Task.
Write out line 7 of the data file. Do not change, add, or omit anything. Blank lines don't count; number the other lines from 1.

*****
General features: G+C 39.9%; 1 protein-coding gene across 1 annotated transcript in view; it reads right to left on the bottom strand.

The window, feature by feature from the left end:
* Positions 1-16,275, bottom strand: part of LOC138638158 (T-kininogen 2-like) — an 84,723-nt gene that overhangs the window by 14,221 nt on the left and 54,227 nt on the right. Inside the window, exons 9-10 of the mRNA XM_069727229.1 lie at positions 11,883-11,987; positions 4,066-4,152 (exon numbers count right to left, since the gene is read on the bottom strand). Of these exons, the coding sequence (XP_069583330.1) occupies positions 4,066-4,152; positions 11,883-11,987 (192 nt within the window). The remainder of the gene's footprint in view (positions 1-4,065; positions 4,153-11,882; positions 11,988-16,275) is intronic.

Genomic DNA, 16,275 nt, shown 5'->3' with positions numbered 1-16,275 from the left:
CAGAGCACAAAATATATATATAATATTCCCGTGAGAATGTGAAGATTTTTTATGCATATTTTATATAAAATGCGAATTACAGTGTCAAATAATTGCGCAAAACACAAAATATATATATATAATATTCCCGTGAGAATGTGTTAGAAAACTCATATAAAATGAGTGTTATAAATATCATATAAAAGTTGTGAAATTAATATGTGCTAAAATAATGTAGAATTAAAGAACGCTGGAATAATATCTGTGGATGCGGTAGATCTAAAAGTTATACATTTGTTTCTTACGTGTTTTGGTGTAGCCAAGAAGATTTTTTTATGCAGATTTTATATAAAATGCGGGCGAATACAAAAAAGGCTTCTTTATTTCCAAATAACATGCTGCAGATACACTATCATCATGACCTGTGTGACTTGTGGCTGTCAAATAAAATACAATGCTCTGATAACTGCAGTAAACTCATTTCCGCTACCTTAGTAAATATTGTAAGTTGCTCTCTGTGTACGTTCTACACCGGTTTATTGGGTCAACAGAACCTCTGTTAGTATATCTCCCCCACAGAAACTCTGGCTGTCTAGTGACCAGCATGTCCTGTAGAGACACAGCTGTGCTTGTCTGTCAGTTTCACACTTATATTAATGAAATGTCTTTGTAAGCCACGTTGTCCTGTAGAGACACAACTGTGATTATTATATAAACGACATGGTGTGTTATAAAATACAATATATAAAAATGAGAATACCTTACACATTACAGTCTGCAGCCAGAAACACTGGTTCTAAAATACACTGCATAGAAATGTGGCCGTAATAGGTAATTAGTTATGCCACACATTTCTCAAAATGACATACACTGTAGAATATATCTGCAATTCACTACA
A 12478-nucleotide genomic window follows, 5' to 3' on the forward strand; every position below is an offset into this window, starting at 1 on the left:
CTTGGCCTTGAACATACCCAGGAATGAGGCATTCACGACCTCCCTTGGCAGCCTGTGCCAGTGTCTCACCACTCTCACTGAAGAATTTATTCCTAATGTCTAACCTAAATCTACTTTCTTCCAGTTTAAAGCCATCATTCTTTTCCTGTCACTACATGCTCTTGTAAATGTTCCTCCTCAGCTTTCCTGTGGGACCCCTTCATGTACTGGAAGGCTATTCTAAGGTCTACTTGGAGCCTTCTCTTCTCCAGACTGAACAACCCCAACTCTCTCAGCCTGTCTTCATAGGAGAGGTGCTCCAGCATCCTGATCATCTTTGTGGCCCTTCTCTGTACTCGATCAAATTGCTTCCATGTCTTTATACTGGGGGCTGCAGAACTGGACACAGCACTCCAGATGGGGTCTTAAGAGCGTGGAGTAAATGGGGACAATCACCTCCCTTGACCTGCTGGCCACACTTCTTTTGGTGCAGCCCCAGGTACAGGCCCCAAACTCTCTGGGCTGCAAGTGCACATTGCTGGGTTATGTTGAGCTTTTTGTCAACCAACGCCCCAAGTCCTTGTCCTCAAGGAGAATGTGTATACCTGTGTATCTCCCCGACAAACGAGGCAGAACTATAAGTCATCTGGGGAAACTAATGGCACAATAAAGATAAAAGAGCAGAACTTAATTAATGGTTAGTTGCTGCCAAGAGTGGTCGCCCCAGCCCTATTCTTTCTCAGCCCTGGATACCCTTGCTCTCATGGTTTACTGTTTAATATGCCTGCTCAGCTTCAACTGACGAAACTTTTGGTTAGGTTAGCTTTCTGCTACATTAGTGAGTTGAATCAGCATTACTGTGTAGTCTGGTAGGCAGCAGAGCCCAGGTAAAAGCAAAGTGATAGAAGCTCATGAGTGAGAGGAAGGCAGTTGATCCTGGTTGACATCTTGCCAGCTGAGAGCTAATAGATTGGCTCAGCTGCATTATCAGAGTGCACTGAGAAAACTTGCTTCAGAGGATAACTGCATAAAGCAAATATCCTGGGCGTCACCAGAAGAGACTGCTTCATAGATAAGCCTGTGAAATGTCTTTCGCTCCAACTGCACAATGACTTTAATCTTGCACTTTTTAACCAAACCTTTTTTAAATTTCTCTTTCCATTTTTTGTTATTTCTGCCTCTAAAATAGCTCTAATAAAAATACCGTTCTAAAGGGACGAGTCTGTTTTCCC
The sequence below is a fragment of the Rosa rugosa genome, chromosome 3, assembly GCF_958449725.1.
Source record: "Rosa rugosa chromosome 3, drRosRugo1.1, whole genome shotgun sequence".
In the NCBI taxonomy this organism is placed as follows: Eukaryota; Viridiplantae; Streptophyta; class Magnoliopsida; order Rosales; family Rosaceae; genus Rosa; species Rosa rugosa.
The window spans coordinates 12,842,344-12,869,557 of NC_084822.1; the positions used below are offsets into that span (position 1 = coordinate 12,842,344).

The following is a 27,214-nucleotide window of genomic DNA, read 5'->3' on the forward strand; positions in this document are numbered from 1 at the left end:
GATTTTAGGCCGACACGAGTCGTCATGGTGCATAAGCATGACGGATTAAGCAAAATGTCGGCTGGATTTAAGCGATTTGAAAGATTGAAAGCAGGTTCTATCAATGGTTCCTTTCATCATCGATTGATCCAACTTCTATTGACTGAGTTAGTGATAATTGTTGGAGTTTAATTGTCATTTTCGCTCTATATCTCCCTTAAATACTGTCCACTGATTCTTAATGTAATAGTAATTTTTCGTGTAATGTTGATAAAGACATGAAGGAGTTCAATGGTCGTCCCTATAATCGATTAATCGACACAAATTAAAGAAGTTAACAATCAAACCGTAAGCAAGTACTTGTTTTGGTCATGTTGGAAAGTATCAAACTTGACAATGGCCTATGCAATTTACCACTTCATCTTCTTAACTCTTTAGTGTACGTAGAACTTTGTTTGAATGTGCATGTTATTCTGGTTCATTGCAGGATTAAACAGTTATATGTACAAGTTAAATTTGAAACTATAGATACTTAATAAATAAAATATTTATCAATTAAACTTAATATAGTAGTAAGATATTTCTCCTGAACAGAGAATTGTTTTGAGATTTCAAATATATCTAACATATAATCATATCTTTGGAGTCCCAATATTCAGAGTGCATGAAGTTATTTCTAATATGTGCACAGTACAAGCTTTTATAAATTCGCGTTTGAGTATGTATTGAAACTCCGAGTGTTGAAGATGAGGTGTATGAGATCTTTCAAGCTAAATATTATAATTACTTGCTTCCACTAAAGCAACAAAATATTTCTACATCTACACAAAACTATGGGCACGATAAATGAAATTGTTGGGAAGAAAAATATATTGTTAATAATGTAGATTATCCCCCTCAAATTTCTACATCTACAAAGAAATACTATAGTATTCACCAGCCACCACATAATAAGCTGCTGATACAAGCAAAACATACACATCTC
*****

CTTGGCCTTGAACATACCCAGGAATGAGGCATTCACGACCTCCCTTGGCAGCCTGTGCCAGTGTCTCACCACTCTCACTGAAGAATTTATTCCTAATGTCTAACCTAAATCTACTTTCTTCCAGTTTAAAGCCATCATTCTTTTCCTGTCACTACATGCTCTTGTAAATGTTCCTCCTCAGCTTTCCTGTGGGACCCCTTCATGTACTGGAAGGCTATTCTAAGGTCTACTTGGAGCCTTCTCTTCTCCAGACTGAACAACCCCAACTCTCTCAGCCTGTCTTCATAGGAGAGGTGCTCCAGCATCCTGATCATCTTTGTGGCCCTTCTCTGTACTCGATCAAATTGCTTCCATGTCTTTATACTGGGGGCTGCAGAACTGGACACAGCACTCCAGATGGGGTCTTAAGAGCGTGGAGTAAATGGGGACAATCACCTCCCTTGACCTGCTGGCCACACTTCTTTTGGTGCAGCCCCAGGTACAGGCCCCAAACTCTCTGGGCTGCAAGTGCACATTGCTGGGTTATGTTGAGCTTTTTGTCAACCAACGCCCCAAGTCCTTGTCCTCAAGGAGAATGTGTATACCTGTGTATCTCCCCGACAAACGAGGCAGAACTATAAGTCATCTGGGGAAACTAATGGCACAATAAAGATAAAAGAGCAGAACTTAATTAATGGTTAGTTGCTGCCAAGAGTGGTCGCCCCAGCCCTATTCTTTCTCAGCCCTGGATACCCTTGCTCTCATGGTTTACTGTTTAATATGCCTGCTCAGCTTCAACTGACGAAACTTTTGGTTAGGTTAGCTTTCTGCTACATTAGTGAGTTGAATCAGCATTACTGTGTAGTCTGGTAGGCAGCAGAGCCCAGGTAAAAGCAAAGTGATAGAAGCTCATGAGTGAGAGGAAGGCAGTTGATCCTGGTTGACATCTTGCCAGCTGAGAGCTAATAGATTGGCTCAGCTGCATTATCAGAGTGCACTGAGAAAACTTGCTTCAGAGGATAACTGCATAAAGCAAATATCCTGGGCGTCACCAGAAGAGACTGCTTCATAGATAAGCCTGTGAAATGTCTTTCGCTCCAACTGCACAATGACTTTAATCTTGCACTTTTTAACCAAACCTTTTTTAAATTTCTCTTTCCATTTTTTGTTATTTCTGCCTCTAAAATAGCTCTAATAAAAATACCGTTCTAAAGGGACGAGTCTGTTTTCCC